science books and notable books

I’ve really been enjoying reading a lot of science books lately.  I think since I’m not working, my brain is fresh, and at the end of the day, I enjoy diving into something moderately technical.  While I did some science reading while working, in general I was pretty sapped at the end of the day, and wanted to read something completely different.

If you’re looking for some great science books, my recent favorites are:

  • *Spillover / Quammen
  • The Body / Bryson
  • She Has Her Mother’s Laugh / Zimmer
  • *Heart: A History / Jauhar
  • *The Emperor of All Maladies / Mukhergee
  • *The Ghost Map / Johnson
  • The Hot Zone / Preston
  • *The Gene / Mukhergee
  • Sapiens / Harari
  • I Contain Multitudes / Yong

(Some of these are obviously more technical/science-y than others.  Books marked with * are my favorites.)

Anyone else have a science book to recommend?

The New York Times notable books just came out, and I have to say, I’m pretty disappointed with the selection of science books.  Here is the list:

  • BECOMING WILD: How Animal Cultures Raise Families, Create Beauty, and Achieve Peace
  • THE BOOK OF EELS: Our Enduring Fascination With the Most Mysterious Creature in the Natural World
  • THE END OF EVERYTHING (Astrophysically Speaking) By Katie Mack
  • HIDDEN VALLEY ROAD: Inside the Mind of an American Family By Robert Kolker (on schizophrenia)
  • OWLS OF THE EASTERN ICE: A Quest to Find and Save the World’s Largest Owl By Jonathan C. Slaght
  • THE SIRENS OF MARS: Searching for Life on Another World By Sarah Stewart Johnson
  • UNTIL THE END OF TIME: Mind, Matter, and Our Search for Meaning in an Evolving Universe By Brian Greene

So, out of 100 notable books, seven are on science – one on animals, one on eels, one on owls, two on how the world will end, one on the search for ET life, and one on schizophrenia.  While a couple look interesting, where are the books on viruses and bacteria and biology?  Am I the only one for whom COVID has made these topics particularly interesting this year?  Maybe other people just want to escape them.  I guess I feel if I could understand how diseases work a little better, perhaps it would give me a modicum of control.  That’s a fantasy, no doubt.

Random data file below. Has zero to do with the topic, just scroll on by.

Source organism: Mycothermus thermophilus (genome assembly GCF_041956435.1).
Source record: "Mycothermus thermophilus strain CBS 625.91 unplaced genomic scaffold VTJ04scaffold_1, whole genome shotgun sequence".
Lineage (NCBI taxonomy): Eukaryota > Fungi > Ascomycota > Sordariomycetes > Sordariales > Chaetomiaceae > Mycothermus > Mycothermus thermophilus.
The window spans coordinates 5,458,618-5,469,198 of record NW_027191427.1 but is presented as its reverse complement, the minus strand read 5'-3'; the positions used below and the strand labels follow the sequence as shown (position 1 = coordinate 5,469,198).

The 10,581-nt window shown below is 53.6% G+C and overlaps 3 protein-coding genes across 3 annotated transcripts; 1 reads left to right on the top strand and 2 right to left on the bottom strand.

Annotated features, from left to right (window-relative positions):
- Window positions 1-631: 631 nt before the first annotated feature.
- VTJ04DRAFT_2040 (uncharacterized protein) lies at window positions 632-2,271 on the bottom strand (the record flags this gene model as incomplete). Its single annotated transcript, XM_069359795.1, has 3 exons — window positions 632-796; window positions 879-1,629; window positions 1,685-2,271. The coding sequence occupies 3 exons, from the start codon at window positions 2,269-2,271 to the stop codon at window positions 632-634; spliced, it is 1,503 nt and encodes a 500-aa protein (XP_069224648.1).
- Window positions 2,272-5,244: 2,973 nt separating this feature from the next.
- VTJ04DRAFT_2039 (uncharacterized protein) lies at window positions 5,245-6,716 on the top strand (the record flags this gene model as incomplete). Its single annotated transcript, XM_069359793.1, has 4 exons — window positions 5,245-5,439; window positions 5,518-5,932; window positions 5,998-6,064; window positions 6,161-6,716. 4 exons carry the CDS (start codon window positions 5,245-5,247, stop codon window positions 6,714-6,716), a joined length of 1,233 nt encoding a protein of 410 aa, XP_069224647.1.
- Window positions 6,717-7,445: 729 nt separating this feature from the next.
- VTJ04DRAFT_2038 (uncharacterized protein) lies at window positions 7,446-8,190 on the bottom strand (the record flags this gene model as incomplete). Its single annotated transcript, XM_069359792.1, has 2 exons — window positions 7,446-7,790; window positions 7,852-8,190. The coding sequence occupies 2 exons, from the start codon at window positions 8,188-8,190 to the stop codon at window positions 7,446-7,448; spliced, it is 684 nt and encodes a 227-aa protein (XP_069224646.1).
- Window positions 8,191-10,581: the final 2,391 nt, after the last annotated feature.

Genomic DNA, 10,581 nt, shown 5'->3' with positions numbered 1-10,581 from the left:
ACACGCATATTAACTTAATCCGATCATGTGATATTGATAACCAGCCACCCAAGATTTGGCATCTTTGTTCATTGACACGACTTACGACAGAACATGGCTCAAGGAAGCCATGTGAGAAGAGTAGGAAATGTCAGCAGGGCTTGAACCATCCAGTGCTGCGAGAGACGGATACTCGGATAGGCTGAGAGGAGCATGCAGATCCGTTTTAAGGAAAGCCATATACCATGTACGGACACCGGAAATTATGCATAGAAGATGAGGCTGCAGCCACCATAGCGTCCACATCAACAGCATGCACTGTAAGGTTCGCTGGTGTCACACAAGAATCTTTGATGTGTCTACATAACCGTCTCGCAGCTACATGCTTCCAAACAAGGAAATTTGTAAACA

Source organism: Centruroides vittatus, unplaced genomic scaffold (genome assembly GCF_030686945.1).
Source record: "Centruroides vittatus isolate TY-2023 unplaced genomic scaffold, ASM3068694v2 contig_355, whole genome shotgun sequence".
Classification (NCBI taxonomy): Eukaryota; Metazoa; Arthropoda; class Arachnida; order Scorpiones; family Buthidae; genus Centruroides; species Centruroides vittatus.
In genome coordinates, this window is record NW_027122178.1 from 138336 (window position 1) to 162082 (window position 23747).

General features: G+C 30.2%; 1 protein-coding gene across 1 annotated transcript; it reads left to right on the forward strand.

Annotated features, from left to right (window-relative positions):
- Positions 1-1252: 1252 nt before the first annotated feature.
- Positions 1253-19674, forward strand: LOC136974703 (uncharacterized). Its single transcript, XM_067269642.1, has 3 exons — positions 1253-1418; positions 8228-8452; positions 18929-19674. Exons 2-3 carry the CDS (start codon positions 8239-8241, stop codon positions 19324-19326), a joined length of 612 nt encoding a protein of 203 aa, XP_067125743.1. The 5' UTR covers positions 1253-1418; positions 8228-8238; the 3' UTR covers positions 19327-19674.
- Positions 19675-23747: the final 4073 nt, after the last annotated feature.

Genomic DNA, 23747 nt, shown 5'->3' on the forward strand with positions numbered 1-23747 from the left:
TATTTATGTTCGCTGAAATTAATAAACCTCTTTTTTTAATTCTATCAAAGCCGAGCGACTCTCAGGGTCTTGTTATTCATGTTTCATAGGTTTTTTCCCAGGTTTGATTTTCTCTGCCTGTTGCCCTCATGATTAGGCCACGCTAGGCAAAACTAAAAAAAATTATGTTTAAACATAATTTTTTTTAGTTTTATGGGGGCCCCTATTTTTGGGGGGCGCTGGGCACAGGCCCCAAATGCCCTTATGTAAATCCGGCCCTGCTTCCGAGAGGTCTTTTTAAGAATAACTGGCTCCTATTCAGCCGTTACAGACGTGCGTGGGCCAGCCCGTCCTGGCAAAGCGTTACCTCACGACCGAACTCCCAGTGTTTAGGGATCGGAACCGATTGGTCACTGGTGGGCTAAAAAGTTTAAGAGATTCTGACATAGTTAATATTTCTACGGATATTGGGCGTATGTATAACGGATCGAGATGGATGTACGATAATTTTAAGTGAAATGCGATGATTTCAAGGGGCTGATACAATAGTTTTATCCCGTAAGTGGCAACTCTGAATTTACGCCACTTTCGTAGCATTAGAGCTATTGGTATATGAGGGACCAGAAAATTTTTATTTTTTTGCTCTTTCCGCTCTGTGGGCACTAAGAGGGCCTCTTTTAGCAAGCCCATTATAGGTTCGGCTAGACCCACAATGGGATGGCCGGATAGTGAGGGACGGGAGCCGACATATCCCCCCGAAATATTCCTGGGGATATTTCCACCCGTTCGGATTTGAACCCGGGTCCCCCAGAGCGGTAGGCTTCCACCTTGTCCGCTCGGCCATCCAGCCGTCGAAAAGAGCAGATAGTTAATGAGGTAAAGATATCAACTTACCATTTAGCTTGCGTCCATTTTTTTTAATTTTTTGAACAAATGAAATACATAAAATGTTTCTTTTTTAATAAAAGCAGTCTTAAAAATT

3 thoughts on “science books and notable books

  1. becca

    I really liked Gene. Have you read anything by Mary Roach, they are on the lighter side of the science reading genre, but I really enjoyed Stiff. Also Packing For Mars was pretty surprisingly accurate, at least of the student microgravity experience. (Also, I loved Hot Zone in high school, it almost made me like biology…)

    Maybe science periphery, I really liked Lab Girl. and The Glass Universe, and Latitude.

    I am always disappointed at the NYT book selections (at least recently, they used to be good). I have to wonder if they are real readers, or if they just are buying into what the publicists/publisher want the literati to be into…

  2. Jennifer

    Lab Girl is on my list. I’ll have to check the others out. I looked at Stiff, but I thought it might be a little too dark for my taste right now.

    Who wrote Latitude?

    I think all these newspapers and even awards like the Booker are pandering to a certain extent. It’s about reputation, about choosing books that are sufficiently difficult to understand (think Booker there), about having gender, race and sexual diversity, and so on. Really great books make the cut regardless, but a lot of so-so books and some really horrible ones get through.

    For example, I love Margaret Atwood, and some of her books are spectacular, but I don’t think The Testaments deserved to win. I think it won because of her reputation, the popularity of the TV show, and politics. Also, I dare you to check out Ducks, Newburyport, a Booker finalist. Just read the first five pages and let me know what you think.

    Of the Notable books this year, I’ve read two. Kim Jiyoung, Born 1982 is good, not amazing for me, but sufficiently unique I think it’s great that it’s on the list. I started The Mercies and could not bring myself to finish it. (Lesbian relationship meets witch trials in the far north of Europe. Just too predictable and depressing for me.) And Writers and Lovers by Lily King was decent, but hard to believe it’s really one of the top 100 books this year.

  3. becca

    Ha, I meant Longitude not Latitude. (Actually Longitude is the point of the book.)

    I agree about the pandering. But I’ve never held any allusions in my taste in “quality” books. I read a lot, but I read a lot of things that would never win critical acclaim. Perhaps I have plebeian taste when it comes to literature?

    Lab Girl is great, one of my top books of the year (from 2 years ago now); there’s even a brief overlap where “events” were occurring at GT while we were there…. do you remember that rumor about someone who was living in the CS building? Could have been the EAS building instead…

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